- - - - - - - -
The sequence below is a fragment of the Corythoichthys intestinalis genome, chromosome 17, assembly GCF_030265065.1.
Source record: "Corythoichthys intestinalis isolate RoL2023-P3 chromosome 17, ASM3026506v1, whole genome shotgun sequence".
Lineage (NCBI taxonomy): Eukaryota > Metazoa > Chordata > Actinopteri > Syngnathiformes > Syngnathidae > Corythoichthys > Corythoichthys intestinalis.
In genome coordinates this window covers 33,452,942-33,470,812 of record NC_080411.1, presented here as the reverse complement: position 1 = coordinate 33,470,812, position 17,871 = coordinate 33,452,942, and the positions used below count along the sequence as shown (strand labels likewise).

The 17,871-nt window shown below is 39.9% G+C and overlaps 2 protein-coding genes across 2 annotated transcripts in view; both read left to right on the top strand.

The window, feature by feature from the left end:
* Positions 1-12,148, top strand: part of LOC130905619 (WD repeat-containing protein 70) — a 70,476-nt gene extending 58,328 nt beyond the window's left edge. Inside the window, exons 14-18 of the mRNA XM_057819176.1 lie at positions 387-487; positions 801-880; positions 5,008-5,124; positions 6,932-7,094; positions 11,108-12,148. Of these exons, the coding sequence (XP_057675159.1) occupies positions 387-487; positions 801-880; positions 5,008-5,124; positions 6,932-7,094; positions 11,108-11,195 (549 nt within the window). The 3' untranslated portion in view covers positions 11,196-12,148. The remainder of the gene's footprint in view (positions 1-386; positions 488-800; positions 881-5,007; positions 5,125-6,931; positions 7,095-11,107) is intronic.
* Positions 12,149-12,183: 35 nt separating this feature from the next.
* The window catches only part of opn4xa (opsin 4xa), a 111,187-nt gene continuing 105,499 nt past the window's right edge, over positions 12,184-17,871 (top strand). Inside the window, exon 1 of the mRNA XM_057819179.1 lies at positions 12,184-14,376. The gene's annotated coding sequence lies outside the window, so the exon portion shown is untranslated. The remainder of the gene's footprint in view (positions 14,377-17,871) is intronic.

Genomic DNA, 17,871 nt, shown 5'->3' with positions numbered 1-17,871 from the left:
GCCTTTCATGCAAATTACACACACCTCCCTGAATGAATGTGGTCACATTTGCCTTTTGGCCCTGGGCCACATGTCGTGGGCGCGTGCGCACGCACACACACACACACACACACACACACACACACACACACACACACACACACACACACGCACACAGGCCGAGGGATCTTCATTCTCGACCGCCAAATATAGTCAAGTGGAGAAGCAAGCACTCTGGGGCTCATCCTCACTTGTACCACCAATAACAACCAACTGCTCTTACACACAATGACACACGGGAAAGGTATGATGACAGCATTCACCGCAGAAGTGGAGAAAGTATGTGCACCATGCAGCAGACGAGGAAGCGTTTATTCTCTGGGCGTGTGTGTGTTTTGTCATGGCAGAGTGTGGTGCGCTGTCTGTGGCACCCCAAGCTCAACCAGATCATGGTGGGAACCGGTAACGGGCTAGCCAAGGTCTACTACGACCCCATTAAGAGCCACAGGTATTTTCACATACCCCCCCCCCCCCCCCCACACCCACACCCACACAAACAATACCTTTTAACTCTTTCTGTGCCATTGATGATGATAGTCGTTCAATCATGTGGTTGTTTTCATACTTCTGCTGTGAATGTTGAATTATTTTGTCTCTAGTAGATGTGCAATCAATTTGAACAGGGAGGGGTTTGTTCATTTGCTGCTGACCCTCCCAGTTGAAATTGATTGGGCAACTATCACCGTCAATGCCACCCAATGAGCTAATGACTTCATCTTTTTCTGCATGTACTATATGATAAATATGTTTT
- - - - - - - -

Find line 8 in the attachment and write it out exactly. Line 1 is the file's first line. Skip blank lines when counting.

* Positions 12,149-12,183: 35 nt separating this feature from the next.